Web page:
Investment Bosses Banned for 29 Years

Two directors who set-up group of companies to act as a financial services platform and own a portfolio of financial institutions banned for a total of 29 years

Shahram Shoraka (48), formerly of North West London and now residing in USA, received the maximum 15-year disqualification order on 26 February 2020 at the High Court of Justice after Judge Jones deemed he had acted with a lack of commercial probity.

His colleague, Peter Herald Irvin Hellman (62), from South West London, had previously had his 14-year disqualification undertaking accepted by the Secretary of State in October 2018.

The pair are now banned from acting as a director or becoming involved directly or indirectly, without the permission of the court, in the promotion, formation or management of a company.

The court heard that Shahram Shoraka and Peter Hellman were directors of two companies: Omada Investment Management Ltd and Omada Holdings Ltd. The two directors intended for the Omada group of companies to become a financial services platform, while also owning a portfolio of institutions, such as banks and insurance companies.

During 2015, monies were advanced to an associated company within the Omada group from an offshore corporate entity to buy a Maltese bank. The funds were guaranteed by Omada Investment Management and Omada Holdings provided a guarantee but without any formal security.

The monies advanced under the loan agreement came to £4.2 million, plus interest, and was due to be repaid by June 2016. The loan, however was not repaid and this caused the two companies to enter into insolvency proceedings with an overall estimated deficiency of just over £19 million.

Administrators were appointed in December 2016, who brought the Omada group of companies to the attention of the Insolvency Service before investigators uncovered that Shahram Shoraka and Peter Hellman had acted with a lack of commercial probity in their business dealings.

As directors of Omada Investment Management, Shoraka and Hellam had secured close to £9.5 million and provided written agreements to investors about how their funds would be invested. Shoraka and Hellam, however, used the funds primarily on company expenses, overheads and office refurbishment costs.

The pair provided false information to clients about the status of their investments and failed to ring-fence investors’ funds, while also misrepresenting to auditors the assets, liabilities and turnover of the company and submitted inaccurate accounts over three years.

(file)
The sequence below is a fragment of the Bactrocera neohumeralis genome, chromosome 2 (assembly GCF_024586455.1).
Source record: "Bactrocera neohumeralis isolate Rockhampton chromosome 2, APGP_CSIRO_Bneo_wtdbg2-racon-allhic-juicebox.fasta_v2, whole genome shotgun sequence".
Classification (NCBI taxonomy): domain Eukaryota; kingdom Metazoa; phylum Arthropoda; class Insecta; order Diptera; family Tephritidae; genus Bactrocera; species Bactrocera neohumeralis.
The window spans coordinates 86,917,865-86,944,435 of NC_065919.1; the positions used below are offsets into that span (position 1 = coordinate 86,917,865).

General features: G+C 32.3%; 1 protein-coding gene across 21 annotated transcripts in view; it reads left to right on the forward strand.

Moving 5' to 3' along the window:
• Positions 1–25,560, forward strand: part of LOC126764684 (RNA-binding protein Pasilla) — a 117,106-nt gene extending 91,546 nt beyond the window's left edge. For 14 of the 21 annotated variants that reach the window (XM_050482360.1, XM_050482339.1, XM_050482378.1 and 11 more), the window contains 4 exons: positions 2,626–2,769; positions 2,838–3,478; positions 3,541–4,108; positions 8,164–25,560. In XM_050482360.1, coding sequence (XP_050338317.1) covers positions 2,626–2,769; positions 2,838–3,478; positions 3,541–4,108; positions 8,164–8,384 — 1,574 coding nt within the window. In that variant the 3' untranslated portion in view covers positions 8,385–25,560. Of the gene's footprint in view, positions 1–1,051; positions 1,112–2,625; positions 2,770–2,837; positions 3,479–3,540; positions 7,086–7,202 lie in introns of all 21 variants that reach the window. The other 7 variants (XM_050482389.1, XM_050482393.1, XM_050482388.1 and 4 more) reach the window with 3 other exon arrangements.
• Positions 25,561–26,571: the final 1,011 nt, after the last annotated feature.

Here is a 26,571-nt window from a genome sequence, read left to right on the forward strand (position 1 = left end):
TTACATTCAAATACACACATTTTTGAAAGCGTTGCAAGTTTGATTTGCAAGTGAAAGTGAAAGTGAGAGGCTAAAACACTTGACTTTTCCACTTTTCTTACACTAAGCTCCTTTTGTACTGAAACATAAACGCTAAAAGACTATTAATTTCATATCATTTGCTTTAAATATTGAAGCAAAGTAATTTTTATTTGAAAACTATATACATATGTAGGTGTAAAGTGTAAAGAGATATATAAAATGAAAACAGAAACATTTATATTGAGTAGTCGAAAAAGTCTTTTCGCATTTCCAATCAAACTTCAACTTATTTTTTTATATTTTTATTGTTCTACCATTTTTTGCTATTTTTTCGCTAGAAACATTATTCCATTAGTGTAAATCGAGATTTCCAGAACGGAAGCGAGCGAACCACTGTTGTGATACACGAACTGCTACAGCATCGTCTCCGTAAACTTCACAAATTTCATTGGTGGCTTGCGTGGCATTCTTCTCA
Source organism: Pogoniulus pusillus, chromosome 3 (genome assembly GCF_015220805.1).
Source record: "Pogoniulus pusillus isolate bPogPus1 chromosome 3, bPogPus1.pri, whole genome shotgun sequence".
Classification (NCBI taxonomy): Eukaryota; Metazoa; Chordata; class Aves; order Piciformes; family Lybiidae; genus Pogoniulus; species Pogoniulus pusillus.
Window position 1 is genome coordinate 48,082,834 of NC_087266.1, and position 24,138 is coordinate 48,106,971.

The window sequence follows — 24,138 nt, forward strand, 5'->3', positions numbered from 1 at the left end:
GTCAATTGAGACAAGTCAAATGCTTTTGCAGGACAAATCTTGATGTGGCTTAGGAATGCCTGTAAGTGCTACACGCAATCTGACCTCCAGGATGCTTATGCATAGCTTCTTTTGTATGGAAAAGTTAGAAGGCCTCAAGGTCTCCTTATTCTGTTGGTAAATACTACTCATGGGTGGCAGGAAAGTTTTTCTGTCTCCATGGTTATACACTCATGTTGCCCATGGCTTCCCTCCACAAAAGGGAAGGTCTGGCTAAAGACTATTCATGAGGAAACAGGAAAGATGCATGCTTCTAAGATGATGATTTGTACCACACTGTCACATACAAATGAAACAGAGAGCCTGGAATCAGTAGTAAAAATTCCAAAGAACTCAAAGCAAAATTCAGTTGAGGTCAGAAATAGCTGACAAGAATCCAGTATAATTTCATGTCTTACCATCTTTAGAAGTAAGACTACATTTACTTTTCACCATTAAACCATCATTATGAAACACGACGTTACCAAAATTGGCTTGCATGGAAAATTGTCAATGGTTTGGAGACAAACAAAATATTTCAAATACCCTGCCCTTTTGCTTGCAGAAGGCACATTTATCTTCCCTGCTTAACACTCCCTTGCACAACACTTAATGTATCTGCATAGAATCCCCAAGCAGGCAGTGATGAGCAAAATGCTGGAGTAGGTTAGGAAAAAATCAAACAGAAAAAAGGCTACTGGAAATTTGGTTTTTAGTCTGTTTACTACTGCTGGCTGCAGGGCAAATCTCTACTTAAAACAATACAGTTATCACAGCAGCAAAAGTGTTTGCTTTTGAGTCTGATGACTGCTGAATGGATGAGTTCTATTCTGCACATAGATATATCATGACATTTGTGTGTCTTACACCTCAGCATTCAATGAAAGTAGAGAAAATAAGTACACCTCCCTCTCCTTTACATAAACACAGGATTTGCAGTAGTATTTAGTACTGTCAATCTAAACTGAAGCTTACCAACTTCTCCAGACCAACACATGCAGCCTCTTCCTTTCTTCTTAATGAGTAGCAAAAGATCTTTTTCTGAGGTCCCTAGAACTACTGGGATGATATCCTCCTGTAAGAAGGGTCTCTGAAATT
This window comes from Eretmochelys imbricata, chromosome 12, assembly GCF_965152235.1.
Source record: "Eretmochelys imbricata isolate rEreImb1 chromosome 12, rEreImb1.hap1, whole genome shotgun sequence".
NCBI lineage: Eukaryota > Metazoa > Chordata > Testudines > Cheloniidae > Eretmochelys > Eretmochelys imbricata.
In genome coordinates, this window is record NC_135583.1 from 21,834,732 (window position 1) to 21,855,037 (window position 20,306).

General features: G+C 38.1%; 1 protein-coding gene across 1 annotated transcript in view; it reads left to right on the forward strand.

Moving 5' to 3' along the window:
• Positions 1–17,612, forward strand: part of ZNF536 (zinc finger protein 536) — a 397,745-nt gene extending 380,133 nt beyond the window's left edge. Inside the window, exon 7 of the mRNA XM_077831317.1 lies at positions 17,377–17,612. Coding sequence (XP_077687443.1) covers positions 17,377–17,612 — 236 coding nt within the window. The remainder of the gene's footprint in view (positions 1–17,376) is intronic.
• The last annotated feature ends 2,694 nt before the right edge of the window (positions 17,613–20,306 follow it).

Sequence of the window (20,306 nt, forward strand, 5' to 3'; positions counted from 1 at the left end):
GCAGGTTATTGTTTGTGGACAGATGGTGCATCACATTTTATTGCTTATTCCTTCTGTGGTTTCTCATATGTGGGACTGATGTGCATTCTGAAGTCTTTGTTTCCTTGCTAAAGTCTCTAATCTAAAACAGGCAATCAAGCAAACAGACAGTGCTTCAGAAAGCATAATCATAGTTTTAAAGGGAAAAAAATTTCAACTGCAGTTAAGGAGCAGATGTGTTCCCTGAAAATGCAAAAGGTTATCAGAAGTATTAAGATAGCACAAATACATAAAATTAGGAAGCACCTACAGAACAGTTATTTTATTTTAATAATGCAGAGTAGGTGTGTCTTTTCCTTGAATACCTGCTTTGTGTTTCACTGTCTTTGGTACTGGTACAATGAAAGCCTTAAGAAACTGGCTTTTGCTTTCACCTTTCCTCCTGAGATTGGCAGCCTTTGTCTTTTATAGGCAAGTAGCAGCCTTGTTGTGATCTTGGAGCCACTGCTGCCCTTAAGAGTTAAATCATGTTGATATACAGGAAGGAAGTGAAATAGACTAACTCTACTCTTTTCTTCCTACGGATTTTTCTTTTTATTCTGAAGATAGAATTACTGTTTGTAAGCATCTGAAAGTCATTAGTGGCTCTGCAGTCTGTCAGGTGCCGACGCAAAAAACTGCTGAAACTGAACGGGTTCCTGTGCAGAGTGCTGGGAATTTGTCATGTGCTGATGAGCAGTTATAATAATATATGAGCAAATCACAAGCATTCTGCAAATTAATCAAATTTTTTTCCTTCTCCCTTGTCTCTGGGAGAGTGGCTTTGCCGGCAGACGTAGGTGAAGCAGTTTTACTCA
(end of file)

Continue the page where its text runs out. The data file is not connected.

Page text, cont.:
And between July 2013 and February 2017, as directors of Omada Holdings, Shoraka and Hellam carried out further misconduct when they failed to disclose to a client the loss of investment securities worth approximately £500,000.

Shoraka and Hellam secured additional investment from the same client but did not adhere to the agreements, instead spending the money primarily to complete the lease on the trading premises. The pair also made misrepresentations to the company’s auditors regarding assets, liabilities and turnover.

Mark Bruce, Chief Investigator for the Insolvency Service, said:

Shoraka and Hellam were unscrupulous in their behaviour when it came to illicitly securing millions of pounds from their investors, spending the funds on anything but what they had signed-up to. They compounded their misconduct by providing false information and documentation to both investors and their auditors to perpetuate the fraud.
This represents the most serious misconduct and their substantial bans, some of the most restrictive terms that can be applied, will remove these two from the business arena, protecting the public and creditors from further abuse.

Notes to Editors

Peter Herald Irvin Hellman is from South West London and his date of birth is October 1954

Shahram Shoraka, 48, is formerly of North West London and currently resides in USA. His date of birth is January 1972.

OMADA INVESTMENT MANAGEMENT LIMITED (Company number 06256582) and OMADA HOLDINGS LIMITED (Company number 07678881)

Disqualification undertakings are the administrative equivalent of a disqualification order but do not involve court proceedings. Persons subject to a disqualification order are bound by a range of restrictions.

Further information about the work of the Insolvency Service, and how to complain about financial misconduct.